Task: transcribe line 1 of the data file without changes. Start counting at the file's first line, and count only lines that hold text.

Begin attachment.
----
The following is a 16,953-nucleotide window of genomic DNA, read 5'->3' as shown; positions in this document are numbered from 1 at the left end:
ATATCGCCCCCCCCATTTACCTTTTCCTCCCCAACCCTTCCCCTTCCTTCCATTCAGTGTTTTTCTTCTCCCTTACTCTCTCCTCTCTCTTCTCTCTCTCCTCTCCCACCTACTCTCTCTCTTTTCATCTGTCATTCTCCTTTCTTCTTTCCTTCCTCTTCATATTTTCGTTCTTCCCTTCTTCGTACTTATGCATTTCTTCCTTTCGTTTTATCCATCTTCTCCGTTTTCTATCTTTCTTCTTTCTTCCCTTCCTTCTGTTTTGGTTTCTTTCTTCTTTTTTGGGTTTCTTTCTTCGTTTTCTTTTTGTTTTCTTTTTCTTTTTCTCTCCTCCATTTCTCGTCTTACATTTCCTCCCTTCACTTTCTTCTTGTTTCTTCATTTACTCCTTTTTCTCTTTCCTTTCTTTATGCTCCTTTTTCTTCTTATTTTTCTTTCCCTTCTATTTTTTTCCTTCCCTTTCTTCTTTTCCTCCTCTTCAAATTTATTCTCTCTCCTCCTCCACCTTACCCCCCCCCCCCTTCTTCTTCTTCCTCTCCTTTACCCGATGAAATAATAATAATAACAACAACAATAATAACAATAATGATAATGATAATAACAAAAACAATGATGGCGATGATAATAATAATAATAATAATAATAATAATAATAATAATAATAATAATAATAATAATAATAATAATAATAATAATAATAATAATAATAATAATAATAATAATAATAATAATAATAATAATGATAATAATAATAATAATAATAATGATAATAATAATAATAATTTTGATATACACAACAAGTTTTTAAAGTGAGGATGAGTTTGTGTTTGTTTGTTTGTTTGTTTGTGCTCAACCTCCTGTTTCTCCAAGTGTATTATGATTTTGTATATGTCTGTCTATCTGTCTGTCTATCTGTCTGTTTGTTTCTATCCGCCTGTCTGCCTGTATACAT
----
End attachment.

The following is a 16,953-nucleotide window of genomic DNA, read 5'->3' as shown; positions in this document are numbered from 1 at the left end: